- Oral presentation
- Open Access
Abnormal bone micro-architecture and rod-plate configuration in osteopenic adolescent idiopathic scoliosis (AIS)
© Cheuk et al; licensee BioMed Central Ltd. 2015
Published: 19 January 2015
Multiple studies have documented the presence of systemic osteopenia in AIS. Osteopenia was associated with severe curves and was reported to be one of the significant prognostic factors for curve progression in AIS. This study aimed to evaluate bone quality and bone strength parameters including rod-plate configuration and finite element analysis (FEA) with in vivo High-Resolution Peripheral Quantitative Computed Tomography (HR-pQCT) and to investigate their relationship with osteopenia in AIS Vs normal controls.
Materials and methods
101AIS and 105 controls between 11-14 years old were recruited. Areal bone mineral density (aBMD) of bilateral femoral necks was measured with Dual Energy X-ray Absorptiometry (DXA). Subjects were classified into the osteopenic (Z-score<or=-1) and non-osteopenic (Z-score>-1) group. Bone Morphometry, volumetric bone mineral density (vBMD) and Trabecular Bone Mcro-architecture were measured using HR-pQCT Structural Model Index (SMI) quantifying the trabecular rod/plate configuration (a higher index indicating more rod-like configuration) and FEA in terms of Stiffness, Failure Load and Apparent Modulus were calculated with a standard algorithm.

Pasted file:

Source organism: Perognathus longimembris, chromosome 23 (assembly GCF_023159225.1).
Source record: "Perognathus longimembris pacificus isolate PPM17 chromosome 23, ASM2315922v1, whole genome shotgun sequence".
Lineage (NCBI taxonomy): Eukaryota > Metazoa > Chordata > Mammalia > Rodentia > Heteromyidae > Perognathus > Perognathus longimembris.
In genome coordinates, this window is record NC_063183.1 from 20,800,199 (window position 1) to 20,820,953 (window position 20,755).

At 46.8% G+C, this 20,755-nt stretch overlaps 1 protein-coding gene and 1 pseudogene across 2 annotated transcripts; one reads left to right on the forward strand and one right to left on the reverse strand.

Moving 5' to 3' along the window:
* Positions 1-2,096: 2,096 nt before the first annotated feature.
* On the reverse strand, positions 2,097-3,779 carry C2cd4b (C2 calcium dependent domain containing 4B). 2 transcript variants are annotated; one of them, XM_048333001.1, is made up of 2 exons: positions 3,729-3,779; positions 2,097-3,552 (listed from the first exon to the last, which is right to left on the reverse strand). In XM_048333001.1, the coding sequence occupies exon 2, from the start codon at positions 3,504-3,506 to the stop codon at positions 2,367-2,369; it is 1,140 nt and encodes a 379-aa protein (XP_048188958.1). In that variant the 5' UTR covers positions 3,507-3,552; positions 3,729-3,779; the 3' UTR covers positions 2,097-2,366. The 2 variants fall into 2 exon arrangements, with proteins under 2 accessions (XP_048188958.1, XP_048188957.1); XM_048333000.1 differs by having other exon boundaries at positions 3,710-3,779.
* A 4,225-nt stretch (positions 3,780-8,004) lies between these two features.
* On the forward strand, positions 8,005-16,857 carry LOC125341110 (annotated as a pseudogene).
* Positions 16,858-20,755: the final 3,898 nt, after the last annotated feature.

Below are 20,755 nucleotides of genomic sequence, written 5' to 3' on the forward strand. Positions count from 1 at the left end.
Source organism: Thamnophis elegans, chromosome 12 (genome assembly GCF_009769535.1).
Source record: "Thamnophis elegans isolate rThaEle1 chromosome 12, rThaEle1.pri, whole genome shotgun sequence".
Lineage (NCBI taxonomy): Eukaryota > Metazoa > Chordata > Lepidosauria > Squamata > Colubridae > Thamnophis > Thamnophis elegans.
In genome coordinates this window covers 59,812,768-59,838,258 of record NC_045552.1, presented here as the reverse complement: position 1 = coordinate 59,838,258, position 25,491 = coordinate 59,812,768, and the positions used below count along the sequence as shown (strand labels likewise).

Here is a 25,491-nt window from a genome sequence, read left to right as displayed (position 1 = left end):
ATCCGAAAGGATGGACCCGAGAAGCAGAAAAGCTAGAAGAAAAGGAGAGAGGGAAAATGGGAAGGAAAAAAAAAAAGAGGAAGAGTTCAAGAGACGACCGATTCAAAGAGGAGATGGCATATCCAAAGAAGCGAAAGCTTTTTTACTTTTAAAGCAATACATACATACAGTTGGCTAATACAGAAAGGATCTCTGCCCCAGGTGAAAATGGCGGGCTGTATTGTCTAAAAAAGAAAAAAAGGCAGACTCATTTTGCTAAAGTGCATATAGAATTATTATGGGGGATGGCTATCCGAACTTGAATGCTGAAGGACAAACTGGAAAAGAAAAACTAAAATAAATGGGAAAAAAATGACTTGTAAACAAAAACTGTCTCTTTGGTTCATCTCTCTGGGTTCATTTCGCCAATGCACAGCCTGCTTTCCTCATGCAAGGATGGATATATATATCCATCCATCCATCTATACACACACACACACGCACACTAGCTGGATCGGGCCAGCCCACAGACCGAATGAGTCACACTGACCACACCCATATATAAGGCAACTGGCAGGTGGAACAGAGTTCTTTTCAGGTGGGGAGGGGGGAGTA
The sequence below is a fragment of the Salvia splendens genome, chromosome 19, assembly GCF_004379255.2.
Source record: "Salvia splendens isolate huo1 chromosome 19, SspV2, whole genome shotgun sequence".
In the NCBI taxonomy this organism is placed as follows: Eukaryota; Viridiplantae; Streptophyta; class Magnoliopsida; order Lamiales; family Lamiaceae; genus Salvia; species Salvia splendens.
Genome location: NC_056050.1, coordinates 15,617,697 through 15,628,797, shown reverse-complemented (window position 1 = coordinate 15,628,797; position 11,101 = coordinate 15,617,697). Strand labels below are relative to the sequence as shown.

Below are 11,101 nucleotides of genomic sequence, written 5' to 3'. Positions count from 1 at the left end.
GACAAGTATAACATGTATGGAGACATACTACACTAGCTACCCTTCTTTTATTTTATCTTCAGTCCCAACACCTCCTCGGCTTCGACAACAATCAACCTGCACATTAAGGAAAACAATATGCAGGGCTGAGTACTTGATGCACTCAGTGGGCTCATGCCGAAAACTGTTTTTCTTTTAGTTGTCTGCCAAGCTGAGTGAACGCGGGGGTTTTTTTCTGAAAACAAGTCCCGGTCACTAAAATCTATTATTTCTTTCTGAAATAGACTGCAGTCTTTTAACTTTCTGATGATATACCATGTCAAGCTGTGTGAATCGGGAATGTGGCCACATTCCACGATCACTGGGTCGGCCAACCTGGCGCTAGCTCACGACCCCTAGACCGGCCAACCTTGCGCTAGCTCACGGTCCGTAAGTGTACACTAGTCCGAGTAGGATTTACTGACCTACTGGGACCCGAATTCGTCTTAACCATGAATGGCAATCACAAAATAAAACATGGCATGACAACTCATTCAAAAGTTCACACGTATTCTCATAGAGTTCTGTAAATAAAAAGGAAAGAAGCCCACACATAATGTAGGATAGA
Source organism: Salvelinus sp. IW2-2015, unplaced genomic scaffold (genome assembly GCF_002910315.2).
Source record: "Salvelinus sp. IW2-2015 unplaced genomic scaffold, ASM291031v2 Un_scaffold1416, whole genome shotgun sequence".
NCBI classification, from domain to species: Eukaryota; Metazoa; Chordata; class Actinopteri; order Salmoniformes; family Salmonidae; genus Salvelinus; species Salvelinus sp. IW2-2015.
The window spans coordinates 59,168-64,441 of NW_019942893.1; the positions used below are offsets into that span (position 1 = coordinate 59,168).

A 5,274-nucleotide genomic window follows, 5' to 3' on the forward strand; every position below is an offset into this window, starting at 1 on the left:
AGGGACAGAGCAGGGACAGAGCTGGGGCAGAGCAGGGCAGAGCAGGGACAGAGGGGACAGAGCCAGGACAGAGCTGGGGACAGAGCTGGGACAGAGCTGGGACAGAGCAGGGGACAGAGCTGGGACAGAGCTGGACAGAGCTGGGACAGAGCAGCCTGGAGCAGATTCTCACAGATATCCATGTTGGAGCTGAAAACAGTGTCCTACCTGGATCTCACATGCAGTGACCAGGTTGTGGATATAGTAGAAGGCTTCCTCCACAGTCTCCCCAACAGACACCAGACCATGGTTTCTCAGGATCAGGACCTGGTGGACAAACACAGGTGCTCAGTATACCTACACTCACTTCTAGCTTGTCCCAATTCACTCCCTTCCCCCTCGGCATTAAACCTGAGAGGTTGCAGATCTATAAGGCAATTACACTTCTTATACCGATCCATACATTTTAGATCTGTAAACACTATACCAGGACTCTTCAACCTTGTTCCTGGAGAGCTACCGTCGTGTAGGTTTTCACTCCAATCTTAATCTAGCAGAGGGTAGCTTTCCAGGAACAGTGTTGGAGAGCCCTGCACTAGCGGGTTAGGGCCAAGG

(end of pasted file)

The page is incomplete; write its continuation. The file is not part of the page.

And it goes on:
In the AIS group, osteopenic subjects showed higher SMI, lower Stiffness, lower Failure Load and lower Apparent Modulus when compared with non-osteopenic subjects (% difference = 15.5%, -24.5%, -23.1% & -20.5% respectively, all with p<0.001). Similar differences in FEA profiles were noted between osteopenic and non-osteopenic subjects in the control group. In contrast, no significant difference in SMI was found between osteopenic and non-osteopenic controls. When all osteopenic subjects were considered, osteopenic AIS subjects had higher SMI when compared with osteopenic controls (% difference = 9.1%, p=0.012).
This study showed that osteopenia was associated with lower bone strength and a specific pattern of SMI indicating preponderance of rod-like configuration in AIS subjects. Notably the association of higher SMI with osteopenia was seen in AIS but not in normal controls, thus providing strong evidences that osteopenia in AIS was different from osteopenia in non-AIS controls. Further investigations exploring the underlying biochemical and biomechanical mechanisms that bring about these specific endophenotypes are warranted for gaining further understanding of the etiopathogenesis of AIS.
This study was supported by Research Grants Council of the Hong Kong S.A.R., China (Project no: 468809 and 468411)
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